Response body

All response bodies contain text of type application/json encoded in UTF-8. For requests with nontrivial responses, this is a JSON object encoding the requested detail. For requests that do not require a response (most actions), this is the single element null. If the request was not successful, the JSON in the body is usually an object containing the two fields error_code and error_message. Some fundamental errors (malformed requests, for example) have an empty response body.

The response also echoes all elements of the request that are not otherwise used. This can be used to distinguish different requests or streams of requests that arrive out of order.

HTTP header response codes

If you are connecting over IP, the response header includes one of the following codes:

  • 200 OK—Success — This does not necessarily mean that the action was valid and was performed; it was not determined to be invalid by the endpoint
  • 400 Bad Request — Request was malformed in some way. Includes problems like POSTing invalid JSON and offering invalid arguments to actions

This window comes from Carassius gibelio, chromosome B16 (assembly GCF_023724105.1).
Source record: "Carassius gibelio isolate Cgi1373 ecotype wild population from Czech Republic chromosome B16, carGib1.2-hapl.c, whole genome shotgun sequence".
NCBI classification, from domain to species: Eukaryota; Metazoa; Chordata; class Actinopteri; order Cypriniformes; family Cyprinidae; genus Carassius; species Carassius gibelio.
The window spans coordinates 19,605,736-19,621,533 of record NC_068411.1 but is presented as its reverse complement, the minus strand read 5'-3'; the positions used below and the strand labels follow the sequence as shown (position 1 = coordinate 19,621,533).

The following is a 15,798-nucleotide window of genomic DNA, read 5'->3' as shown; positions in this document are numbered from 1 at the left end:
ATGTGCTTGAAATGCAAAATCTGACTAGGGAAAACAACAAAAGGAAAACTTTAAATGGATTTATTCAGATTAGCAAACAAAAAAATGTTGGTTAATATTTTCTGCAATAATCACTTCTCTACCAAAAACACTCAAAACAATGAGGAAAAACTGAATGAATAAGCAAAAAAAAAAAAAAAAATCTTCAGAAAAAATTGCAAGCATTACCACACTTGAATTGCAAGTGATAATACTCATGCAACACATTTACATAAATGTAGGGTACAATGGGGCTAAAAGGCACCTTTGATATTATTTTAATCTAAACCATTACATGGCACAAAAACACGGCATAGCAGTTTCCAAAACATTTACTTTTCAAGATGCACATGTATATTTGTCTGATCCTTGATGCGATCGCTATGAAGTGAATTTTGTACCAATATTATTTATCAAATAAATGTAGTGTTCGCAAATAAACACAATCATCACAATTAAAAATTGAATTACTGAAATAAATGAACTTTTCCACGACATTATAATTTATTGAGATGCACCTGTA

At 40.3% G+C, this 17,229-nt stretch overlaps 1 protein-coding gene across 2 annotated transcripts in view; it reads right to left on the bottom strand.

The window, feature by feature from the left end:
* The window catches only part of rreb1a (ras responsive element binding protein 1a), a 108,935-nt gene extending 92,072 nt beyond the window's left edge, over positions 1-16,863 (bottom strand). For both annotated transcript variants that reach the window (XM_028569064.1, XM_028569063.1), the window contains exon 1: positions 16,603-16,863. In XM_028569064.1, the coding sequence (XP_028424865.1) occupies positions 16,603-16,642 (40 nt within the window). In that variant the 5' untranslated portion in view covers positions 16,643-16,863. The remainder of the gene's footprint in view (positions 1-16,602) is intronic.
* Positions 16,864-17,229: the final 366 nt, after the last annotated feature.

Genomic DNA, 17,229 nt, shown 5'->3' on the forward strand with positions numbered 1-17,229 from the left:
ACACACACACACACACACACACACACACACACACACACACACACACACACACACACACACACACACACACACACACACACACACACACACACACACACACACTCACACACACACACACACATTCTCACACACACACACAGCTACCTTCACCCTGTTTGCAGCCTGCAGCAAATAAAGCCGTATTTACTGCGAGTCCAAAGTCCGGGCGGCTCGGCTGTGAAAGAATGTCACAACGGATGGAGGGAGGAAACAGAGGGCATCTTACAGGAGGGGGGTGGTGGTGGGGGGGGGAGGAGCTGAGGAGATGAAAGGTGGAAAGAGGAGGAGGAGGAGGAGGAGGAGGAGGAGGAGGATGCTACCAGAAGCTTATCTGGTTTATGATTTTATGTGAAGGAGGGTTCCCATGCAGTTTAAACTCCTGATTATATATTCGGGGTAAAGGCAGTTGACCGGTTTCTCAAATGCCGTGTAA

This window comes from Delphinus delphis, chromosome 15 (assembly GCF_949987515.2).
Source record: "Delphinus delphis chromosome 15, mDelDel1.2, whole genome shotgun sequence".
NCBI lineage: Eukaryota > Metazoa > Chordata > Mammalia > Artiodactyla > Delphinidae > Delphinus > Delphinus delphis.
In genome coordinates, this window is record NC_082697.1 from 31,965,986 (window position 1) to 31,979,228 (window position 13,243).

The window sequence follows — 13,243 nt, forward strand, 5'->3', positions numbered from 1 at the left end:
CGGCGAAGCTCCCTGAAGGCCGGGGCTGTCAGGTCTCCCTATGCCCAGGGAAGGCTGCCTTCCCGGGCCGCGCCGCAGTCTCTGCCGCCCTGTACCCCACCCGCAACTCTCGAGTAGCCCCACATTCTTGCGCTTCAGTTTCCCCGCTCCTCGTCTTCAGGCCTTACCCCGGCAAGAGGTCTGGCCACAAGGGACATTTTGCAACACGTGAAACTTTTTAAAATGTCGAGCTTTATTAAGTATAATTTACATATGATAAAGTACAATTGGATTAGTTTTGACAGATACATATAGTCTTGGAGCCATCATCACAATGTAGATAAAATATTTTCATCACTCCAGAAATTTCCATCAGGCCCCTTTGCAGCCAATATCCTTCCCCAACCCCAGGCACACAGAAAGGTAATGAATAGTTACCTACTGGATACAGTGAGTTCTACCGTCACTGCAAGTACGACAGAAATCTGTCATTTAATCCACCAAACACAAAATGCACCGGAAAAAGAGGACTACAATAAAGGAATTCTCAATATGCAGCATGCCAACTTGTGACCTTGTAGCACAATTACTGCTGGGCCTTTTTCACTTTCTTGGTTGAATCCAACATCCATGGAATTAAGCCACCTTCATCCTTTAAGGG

• 405 Method Not Allowed— Unsupported HTTP method. Only GET, HEAD, POST and OPTIONS are allowed
  • 409 Conflict — The request is not valid in the current state. For example, trying to hang up a call when not in a call. This may not be returned in all possible cases, because it has to be determined by the endpoint
  • 413 Request Entity Too Large— The POST request body is more than 64 kilobytes; a valid request should not exceed this limit
  • 414 Request-URI Too Long— The GET or HEAD query string is more than 64 kilobytes; a valid request should not exceed this limit
  • 500 Internal Server Error— Contact Teamline Support with details of the request
  • 503 Service Unavailable— There are too many outstanding requests against this server

Example responses using IP connection

For example, if the endpoint receives the request:


It might send the response:


Which indicates success in that the endpoint has received the request and returned a response. For actions, this is usually returned immediately.

State updates work similarly, though may be returned at some point in future. If the endpoint receives a request like:


The endpoint does not send a response until the call state updates. If an incoming call arrives, this is updated and the endpoint sends the response:


And an example of a failing request:


With response:

 "error_code" : 7,
 "error_message" : "Invalid state for action hold: no usable default call for action."
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